Cyclones, coronavirus pandemic deal blow to Puducherry in 2020
Puducherry, Dec 26: The COVID-19 pandemic dealt a severe blow to this largely tourism-dependent union territory while it faced nature's fury in the form of back to back cyclones in 2020 that further strained its purse.
The UT's top two heads-- Lt Governor Kiran Bedi and Chief Minister V Narayanasamy continued to spar on administrative matters, including supply of rice and allowing public to take part in the new year eve bash.
As the contagion spread quick and fast, health authorities in Puducherry took every possible step to ramp up infrastructure. A few well-known names from the political circles were among those who fell victim to the virus. The outbreak of the pandemic severely impacted the fiscal position of Puducherry, as the lockdown brought to a halt its largely tourism dependent activities, with little inflow of visitors.
This prompted the territorial administration to make repeated pleas to the Centre to come to its rescue by allowing grants, as almost all activities came to a halt because of the lockdown. To make matters worse, cyclones Nivar and Burevi contributed their bit of damage to the small UT, forcing the Congress government to once again knock at the doors of the Centre for a relief package.
The differences between Bedi and Narayanasamy were only too apparent and the Lt Governor even skipped her customary address to the MLAs to mark the start of the budget session. The House, however, went ahead with its business and adopted the budget for the fiscal 2020-21 on July 20, envisaging allocation of Rs 9,000 crore.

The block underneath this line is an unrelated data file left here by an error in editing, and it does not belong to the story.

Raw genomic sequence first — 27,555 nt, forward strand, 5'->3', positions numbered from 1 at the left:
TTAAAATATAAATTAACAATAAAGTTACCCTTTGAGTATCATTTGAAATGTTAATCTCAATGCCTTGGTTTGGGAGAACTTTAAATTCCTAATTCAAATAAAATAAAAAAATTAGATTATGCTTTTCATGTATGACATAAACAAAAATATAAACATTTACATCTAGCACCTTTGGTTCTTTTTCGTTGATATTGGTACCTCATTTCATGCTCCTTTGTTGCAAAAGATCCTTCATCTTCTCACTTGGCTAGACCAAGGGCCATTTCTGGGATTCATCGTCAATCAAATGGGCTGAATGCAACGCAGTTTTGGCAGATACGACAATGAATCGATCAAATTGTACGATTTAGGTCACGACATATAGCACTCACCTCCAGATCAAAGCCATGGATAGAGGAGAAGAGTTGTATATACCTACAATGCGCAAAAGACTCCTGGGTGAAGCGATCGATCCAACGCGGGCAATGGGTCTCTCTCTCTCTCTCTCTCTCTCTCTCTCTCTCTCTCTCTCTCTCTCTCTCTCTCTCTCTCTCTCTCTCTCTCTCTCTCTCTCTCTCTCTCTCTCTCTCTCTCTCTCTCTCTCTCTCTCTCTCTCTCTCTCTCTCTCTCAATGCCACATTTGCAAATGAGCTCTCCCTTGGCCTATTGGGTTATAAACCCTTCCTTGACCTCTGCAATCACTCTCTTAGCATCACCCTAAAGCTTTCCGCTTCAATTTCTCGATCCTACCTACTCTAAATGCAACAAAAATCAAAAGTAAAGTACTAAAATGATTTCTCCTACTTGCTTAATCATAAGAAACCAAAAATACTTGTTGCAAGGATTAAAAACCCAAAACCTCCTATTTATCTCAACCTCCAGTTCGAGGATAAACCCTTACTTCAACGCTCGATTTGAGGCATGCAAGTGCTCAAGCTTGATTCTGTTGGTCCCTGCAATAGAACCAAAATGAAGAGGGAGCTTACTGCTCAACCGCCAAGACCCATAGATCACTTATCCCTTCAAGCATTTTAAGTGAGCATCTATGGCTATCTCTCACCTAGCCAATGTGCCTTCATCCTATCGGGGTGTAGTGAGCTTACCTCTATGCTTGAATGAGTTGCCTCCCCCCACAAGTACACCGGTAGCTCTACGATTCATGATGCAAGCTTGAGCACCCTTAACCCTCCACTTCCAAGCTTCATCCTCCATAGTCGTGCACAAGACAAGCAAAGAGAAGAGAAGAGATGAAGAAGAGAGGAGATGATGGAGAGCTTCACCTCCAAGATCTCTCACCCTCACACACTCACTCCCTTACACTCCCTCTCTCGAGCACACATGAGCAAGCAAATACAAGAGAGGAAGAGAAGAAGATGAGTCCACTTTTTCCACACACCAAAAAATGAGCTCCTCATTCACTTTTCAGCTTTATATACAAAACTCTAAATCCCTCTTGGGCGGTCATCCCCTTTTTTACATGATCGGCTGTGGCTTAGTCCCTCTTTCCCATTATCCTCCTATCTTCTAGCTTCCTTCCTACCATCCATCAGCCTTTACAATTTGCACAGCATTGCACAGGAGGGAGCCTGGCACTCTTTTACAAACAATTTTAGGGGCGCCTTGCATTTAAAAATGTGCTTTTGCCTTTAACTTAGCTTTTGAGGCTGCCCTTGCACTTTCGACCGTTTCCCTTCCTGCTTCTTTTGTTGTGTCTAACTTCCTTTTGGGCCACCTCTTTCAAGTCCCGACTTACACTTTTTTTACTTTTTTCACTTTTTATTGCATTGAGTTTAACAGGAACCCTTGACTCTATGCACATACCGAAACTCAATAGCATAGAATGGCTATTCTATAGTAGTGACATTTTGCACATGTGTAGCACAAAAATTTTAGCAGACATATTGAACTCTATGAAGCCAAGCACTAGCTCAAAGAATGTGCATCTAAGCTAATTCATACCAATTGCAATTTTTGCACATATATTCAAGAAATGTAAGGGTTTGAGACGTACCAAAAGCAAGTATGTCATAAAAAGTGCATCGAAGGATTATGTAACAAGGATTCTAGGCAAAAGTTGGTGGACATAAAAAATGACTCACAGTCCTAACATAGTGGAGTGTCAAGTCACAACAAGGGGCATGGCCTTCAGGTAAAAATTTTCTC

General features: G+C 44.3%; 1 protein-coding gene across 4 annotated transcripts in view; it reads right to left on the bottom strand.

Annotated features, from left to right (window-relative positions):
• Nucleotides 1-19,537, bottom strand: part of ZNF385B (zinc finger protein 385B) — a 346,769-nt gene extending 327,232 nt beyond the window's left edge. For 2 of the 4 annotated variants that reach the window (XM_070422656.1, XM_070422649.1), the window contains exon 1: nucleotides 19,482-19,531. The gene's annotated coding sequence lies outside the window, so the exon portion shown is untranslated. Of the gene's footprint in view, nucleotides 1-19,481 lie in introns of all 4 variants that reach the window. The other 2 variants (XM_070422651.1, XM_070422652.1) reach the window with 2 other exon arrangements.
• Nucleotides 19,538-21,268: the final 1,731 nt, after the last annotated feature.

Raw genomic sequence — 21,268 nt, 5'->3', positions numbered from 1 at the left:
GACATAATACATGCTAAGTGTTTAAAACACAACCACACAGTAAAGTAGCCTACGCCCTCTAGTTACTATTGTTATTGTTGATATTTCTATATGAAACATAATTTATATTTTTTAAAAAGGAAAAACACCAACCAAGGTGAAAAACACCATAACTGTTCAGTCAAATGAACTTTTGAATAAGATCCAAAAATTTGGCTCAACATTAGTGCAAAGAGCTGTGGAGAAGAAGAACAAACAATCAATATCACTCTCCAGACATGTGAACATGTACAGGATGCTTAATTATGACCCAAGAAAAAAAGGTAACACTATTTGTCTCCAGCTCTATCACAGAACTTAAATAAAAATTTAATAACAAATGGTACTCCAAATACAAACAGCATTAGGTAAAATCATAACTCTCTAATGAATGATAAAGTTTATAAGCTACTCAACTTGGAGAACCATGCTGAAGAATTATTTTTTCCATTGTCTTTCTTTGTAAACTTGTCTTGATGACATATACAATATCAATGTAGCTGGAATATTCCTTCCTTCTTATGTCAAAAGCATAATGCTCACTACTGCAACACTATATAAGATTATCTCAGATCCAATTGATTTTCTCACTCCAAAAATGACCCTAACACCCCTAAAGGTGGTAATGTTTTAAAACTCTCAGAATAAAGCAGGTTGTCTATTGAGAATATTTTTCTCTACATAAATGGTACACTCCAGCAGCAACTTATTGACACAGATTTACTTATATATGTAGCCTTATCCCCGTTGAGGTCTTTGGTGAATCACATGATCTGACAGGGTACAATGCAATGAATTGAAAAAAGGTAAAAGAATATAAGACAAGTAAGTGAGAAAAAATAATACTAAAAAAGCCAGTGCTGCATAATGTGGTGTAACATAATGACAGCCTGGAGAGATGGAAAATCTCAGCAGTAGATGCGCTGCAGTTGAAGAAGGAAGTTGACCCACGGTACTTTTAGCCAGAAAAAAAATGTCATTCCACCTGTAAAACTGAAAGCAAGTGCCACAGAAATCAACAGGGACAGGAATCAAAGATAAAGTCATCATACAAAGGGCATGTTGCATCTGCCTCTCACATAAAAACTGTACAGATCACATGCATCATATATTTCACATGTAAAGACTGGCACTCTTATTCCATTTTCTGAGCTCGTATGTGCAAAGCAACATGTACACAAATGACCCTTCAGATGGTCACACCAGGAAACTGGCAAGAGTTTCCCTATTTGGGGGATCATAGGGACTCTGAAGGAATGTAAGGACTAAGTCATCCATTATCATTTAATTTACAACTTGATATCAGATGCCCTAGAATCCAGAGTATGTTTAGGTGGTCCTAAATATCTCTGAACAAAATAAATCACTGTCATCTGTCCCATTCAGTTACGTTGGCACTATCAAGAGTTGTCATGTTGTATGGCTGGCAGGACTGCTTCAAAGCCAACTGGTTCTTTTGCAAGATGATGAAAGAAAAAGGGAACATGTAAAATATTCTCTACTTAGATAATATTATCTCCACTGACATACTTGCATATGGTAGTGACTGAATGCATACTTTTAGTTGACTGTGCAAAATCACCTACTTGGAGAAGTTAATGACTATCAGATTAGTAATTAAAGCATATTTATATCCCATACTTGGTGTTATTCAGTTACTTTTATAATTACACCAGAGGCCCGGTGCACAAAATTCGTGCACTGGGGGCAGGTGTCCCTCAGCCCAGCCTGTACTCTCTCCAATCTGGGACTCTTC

Bedi addressed the session on July 24 a few days after the budget was adopted. She had initially insisted that unless she was sent the copy of the budget and also demands for grants, it would not be possible to address the session on its opening day.
Incidentally, in a telling sign of the pandemic,the House met under the shade of a neem tree as the Assembly hall was out of bounds after an opposition AINRC legislator got infected with the virus. The MLA, S J Jayabal later recovered.
However, former MLAs V Balane (AINRC), M A S Subramanian (Makkal Needhi Maiyam) and A Elumalai (Congress) fell prey to the deadly virus. As on Friday, the overall toll from the virus was 629, while the cumulative number of infected was 37,914.
The UT had 349 active cases. If the contagion wreaked havoc on the state's economic health, two cyclones by the end of the year added to the challenges. The Nivar and Burevi cyclones in November-December caused extensive losses in the farm sector, with the government pegging the damage at Rs 400 crore.
Narayanasamy has sought an interim Central relief of Rs 100 crore. On the administration front, the year was no different to the previous ones as the tussle between Bedi and Narayanasamy continued over a number of issues. Most decisions of the local government, including that of supply of rice, turned out to be contentious ones, with Bedi referring them to the Centre for approval.
She also locked horns over the administration's nod for new year bash in the open as well as in hotels amid the pandemic threat. Narayanasamy, while allowing celebrations with COVID- 19 precautions, turned down her plea for banning revelries.
The free rice scheme was sought to be implemented by the elected government by distributing rice through fair rice shops, instead of paying cash through banks to card holders, but Bedi seemed to have a divergent view. The Lt Governor insisted on cash equivalent for quantum of rice in bank accounts of beneficiaries and referred the matter to the Centre, which approved her stand.
The ruling Congress' attempt to provide 10 per cent quota for government school students in medical education too ran into rough weather when Bedi once again sent it for the Centre's consideration, saying it was a policy matter. The Narayanasamy-led cabinet had earlier adopted a resolution, seeking to introduce the quota for students from government schools in medical colleges.